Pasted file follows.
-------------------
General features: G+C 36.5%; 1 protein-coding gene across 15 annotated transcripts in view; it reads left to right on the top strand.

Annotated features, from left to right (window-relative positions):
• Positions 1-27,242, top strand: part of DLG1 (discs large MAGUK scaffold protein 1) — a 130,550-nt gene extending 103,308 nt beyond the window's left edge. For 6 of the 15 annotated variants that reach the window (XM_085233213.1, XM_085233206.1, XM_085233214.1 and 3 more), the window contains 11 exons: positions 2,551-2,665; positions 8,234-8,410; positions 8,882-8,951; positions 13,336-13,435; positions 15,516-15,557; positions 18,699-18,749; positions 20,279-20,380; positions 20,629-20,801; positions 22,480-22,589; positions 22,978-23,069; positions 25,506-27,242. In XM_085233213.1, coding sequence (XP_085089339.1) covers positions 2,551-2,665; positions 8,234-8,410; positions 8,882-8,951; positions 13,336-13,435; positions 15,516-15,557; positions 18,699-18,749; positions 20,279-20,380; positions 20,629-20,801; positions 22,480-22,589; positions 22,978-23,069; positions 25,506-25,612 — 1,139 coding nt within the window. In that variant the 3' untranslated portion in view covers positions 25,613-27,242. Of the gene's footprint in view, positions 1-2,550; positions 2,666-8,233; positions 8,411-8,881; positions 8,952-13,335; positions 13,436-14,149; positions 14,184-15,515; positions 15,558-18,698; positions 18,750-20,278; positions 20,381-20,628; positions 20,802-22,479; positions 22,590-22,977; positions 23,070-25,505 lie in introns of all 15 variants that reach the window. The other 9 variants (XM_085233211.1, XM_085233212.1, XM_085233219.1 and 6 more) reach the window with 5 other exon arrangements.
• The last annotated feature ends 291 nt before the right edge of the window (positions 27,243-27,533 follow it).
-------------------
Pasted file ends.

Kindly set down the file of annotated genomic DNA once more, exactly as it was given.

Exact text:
General features: G+C 36.5%; 1 protein-coding gene across 15 annotated transcripts in view; it reads left to right on the top strand.

Annotated features, from left to right (window-relative positions):
• Positions 1-27,242, top strand: part of DLG1 (discs large MAGUK scaffold protein 1) — a 130,550-nt gene extending 103,308 nt beyond the window's left edge. For 6 of the 15 annotated variants that reach the window (XM_085233213.1, XM_085233206.1, XM_085233214.1 and 3 more), the window contains 11 exons: positions 2,551-2,665; positions 8,234-8,410; positions 8,882-8,951; positions 13,336-13,435; positions 15,516-15,557; positions 18,699-18,749; positions 20,279-20,380; positions 20,629-20,801; positions 22,480-22,589; positions 22,978-23,069; positions 25,506-27,242. In XM_085233213.1, coding sequence (XP_085089339.1) covers positions 2,551-2,665; positions 8,234-8,410; positions 8,882-8,951; positions 13,336-13,435; positions 15,516-15,557; positions 18,699-18,749; positions 20,279-20,380; positions 20,629-20,801; positions 22,480-22,589; positions 22,978-23,069; positions 25,506-25,612 — 1,139 coding nt within the window. In that variant the 3' untranslated portion in view covers positions 25,613-27,242. Of the gene's footprint in view, positions 1-2,550; positions 2,666-8,233; positions 8,411-8,881; positions 8,952-13,335; positions 13,436-14,149; positions 14,184-15,515; positions 15,558-18,698; positions 18,750-20,278; positions 20,381-20,628; positions 20,802-22,479; positions 22,590-22,977; positions 23,070-25,505 lie in introns of all 15 variants that reach the window. The other 9 variants (XM_085233211.1, XM_085233212.1, XM_085233219.1 and 6 more) reach the window with 5 other exon arrangements.
• The last annotated feature ends 291 nt before the right edge of the window (positions 27,243-27,533 follow it).